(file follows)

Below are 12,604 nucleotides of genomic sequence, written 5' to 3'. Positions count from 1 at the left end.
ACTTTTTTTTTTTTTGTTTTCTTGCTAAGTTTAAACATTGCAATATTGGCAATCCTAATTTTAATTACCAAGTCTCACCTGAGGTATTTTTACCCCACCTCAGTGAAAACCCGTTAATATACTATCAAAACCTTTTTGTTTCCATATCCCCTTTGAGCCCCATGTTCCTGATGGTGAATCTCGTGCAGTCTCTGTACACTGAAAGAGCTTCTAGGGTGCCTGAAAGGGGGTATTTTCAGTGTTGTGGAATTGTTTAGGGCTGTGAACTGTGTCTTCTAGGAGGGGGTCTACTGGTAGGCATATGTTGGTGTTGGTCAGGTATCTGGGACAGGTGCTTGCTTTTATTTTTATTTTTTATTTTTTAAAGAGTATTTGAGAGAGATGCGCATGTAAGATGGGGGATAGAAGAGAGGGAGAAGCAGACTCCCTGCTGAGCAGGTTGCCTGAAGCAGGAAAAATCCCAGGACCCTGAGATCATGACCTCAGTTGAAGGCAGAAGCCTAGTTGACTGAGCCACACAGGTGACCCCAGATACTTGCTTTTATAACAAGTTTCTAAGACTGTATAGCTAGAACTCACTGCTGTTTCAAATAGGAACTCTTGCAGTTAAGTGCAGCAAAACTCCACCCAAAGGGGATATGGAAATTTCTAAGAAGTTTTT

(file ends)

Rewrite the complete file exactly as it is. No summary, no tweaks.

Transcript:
Below are 12,604 nucleotides of genomic sequence, written 5' to 3'. Positions count from 1 at the left end.
ACTTTTTTTTTTTTTGTTTTCTTGCTAAGTTTAAACATTGCAATATTGGCAATCCTAATTTTAATTACCAAGTCTCACCTGAGGTATTTTTACCCCACCTCAGTGAAAACCCGTTAATATACTATCAAAACCTTTTTGTTTCCATATCCCCTTTGAGCCCCATGTTCCTGATGGTGAATCTCGTGCAGTCTCTGTACACTGAAAGAGCTTCTAGGGTGCCTGAAAGGGGGTATTTTCAGTGTTGTGGAATTGTTTAGGGCTGTGAACTGTGTCTTCTAGGAGGGGGTCTACTGGTAGGCATATGTTGGTGTTGGTCAGGTATCTGGGACAGGTGCTTGCTTTTATTTTTATTTTTTATTTTTTAAAGAGTATTTGAGAGAGATGCGCATGTAAGATGGGGGATAGAAGAGAGGGAGAAGCAGACTCCCTGCTGAGCAGGTTGCCTGAAGCAGGAAAAATCCCAGGACCCTGAGATCATGACCTCAGTTGAAGGCAGAAGCCTAGTTGACTGAGCCACACAGGTGACCCCAGATACTTGCTTTTATAACAAGTTTCTAAGACTGTATAGCTAGAACTCACTGCTGTTTCAAATAGGAACTCTTGCAGTTAAGTGCAGCAAAACTCCACCCAAAGGGGATATGGAAATTTCTAAGAAGTTTTT